According to the CMO survey in February 2021, 27.1% of brands find it appropriate to take stances on politically charged issues — which is a whopping 49.7% increase from last year. Topics range from encouraging citizens to vote (92.9%), supporting a specific piece of legislation (43.5%), and making changes to products and services in response to political issues (26.5%).
P&G (corporate owner of the Ariel laundry detergent brand) made a commercial for their Indian audience that highlighted the gender imbalance when it comes to doing many household chores. When they showed that parents need to teach their sons the same household skills that they teach their daughters, it helps promote a conversation that leads to a productive, and more equitable, gender dynamic. This helped the brand come across as genuine in its efforts to promote exclusivity.
There, of course, are right ways to go about discussing inclusivity and wrong ways, even if good intention is there. Mizzou Athletics is a good example of this. While trying to show its inclusivity, it misses the mark by showcasing African-American athletes exclusively for being African-American, while comparing two white female athletes, showcasing what more they could be. By comparing in this way, it appears more like pandering than being genuine about being inclusive, and that will hurt people’s perception of a brand.
4. People Want More Authentic Content Generated by Users
Creating the ultimate customer interaction lies within the customer becoming invested in being an advocate for your brand. By displaying user-generated content, be it through the use of micro-influencers, community rewards, or any other creative strategy, it allows customers to become invested in your brand and turn them into an even more loyal customer.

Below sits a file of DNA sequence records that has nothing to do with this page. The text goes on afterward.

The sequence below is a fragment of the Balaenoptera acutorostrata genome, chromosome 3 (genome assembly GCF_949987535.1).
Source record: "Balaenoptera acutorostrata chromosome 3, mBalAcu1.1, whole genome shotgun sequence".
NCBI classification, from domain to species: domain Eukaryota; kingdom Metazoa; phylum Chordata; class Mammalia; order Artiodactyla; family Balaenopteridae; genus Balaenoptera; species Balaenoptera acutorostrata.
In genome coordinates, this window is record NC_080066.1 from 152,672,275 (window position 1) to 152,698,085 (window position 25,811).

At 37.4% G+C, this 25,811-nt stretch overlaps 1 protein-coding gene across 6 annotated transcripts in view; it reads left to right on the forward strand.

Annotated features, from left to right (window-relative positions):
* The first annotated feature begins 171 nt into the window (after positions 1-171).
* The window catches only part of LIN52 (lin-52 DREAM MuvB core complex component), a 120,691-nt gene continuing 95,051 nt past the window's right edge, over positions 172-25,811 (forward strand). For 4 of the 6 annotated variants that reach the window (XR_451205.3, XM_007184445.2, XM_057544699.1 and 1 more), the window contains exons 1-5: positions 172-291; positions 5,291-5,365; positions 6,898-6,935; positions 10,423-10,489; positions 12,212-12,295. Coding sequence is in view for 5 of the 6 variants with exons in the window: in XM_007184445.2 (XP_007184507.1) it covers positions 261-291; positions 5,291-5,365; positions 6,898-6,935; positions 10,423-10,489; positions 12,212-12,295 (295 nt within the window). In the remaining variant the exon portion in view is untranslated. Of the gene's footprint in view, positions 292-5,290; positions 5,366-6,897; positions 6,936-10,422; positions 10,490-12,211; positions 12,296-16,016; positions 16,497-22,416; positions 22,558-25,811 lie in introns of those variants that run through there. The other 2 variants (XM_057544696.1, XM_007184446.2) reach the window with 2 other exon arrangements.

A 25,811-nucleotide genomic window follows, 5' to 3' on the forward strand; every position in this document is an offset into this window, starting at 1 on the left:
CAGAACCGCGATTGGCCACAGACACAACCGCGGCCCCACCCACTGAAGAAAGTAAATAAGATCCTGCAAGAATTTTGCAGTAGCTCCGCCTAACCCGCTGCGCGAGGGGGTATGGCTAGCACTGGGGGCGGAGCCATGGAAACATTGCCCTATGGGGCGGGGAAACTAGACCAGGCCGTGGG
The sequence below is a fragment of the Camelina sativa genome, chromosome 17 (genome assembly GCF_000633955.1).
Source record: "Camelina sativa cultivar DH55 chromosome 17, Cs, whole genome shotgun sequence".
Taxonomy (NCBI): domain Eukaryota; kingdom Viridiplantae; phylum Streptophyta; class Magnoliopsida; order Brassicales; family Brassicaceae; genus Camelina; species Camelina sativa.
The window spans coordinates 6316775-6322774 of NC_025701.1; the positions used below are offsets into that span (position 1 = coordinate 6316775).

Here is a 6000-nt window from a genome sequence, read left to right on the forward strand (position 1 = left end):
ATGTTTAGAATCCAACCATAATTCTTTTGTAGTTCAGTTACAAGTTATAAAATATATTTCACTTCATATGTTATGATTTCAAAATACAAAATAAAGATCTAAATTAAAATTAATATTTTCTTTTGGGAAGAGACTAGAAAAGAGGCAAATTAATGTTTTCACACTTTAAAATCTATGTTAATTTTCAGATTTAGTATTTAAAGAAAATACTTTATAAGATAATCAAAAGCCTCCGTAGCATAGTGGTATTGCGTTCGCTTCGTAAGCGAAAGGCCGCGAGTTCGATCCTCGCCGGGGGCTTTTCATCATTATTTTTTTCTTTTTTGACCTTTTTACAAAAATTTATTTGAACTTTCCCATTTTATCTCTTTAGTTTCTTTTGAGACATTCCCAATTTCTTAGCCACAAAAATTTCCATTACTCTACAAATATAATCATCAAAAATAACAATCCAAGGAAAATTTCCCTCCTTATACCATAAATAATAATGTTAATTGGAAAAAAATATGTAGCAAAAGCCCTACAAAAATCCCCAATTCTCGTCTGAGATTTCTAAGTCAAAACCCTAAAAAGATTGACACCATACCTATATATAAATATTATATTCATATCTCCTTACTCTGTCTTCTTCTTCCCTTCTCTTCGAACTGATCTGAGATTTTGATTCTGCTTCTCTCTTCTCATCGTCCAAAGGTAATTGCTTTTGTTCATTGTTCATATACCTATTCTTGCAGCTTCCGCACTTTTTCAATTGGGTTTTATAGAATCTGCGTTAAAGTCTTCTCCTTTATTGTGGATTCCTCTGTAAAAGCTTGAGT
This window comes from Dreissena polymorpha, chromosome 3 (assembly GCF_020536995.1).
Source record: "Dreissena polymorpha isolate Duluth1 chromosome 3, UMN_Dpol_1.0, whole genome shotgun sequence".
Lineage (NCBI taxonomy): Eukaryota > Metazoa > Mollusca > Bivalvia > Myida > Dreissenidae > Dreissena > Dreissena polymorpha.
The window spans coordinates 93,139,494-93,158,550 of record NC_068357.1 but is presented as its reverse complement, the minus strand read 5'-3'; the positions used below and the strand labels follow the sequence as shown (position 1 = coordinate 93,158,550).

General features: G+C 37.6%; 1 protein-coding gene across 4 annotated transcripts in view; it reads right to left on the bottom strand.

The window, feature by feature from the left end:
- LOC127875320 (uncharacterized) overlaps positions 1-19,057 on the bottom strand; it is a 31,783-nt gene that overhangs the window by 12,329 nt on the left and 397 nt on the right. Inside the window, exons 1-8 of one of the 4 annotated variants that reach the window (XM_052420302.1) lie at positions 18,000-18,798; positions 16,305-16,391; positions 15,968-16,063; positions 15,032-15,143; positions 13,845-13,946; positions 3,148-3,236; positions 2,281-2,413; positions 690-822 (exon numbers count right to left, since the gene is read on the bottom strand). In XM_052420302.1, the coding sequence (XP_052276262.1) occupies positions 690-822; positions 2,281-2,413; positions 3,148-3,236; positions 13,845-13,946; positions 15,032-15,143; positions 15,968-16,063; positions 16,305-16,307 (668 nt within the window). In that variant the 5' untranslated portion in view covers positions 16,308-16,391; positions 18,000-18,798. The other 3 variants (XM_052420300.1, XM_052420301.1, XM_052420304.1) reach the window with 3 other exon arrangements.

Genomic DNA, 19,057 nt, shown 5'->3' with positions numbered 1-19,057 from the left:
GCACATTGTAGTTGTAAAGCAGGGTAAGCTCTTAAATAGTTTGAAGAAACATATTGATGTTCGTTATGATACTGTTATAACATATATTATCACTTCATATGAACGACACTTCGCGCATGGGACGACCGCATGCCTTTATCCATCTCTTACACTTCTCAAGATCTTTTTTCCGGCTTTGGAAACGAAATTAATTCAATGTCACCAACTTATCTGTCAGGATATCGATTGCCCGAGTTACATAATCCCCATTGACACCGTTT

While doing that, it promotes an authentic environment for a community to flourish and gives companies content to fall-back on during a turbulent Covid-19 environment. On top of all that, nearly 80% of users say that UGC has a high impact on the purchasing decision for products.
Companies such as Burt’s Bees or Warby Parker utilize such tools on
their social media posts. This helps them build their community and earn trust within it. It’s not just select companies though; entire industries run their social media pages based off of UGC.
Take the entire Travel industry (specifically Hilton Hotels), where 96% of travelers are more likely to trust another person’s review of a place over branded content.
5. Email Marketing is Entering the Realm of Hyperpersonal
Automated email marketing is the process of email advertising on a weekly schedule. This can come in many forms, such as special promotional offers, weekly company product updates, or a new event happening with the brand. This ROI is huge, giving back $44 for every $1 spent, so email marketing is not dead yet. Email marketing is changing though — becoming more personal yet more impersonal (and more efficient) behind the scenes through automation.
Providing personalization to the automated email listing delivers an increased response rate to the users. According to Omnisend, customized automation of email marketing increases efficiency in response by 17.27%, followed by an order confirmation rate of 52.7%. Emailing customers on their birthdays, with their name or phone number, shows a level of personalization that caters specifically to that customer, increasing your brand’s perceived interest in that specific consumer. With that level of specificity, those customers that are targeted with customized automated emails will be more likely to click on those links and subsequently place orders.
Take a look at Birchbox. The subject line is wishing their customer (Kim) a happy birthday, so it is “Happy Kim day!” This personalized ad that will specifically target Kim has an increased chance of getting a response, as it builds rapport with the user on their end.
So start an influencer campaign, put some more video on your social accounts, and put a fresh coat of paint on those emails you send out. By taking these tips and implementing them into your brand’s current marketing strategy, the brand will have the latest competitive edge in this modern, and ever-changing marketing environment.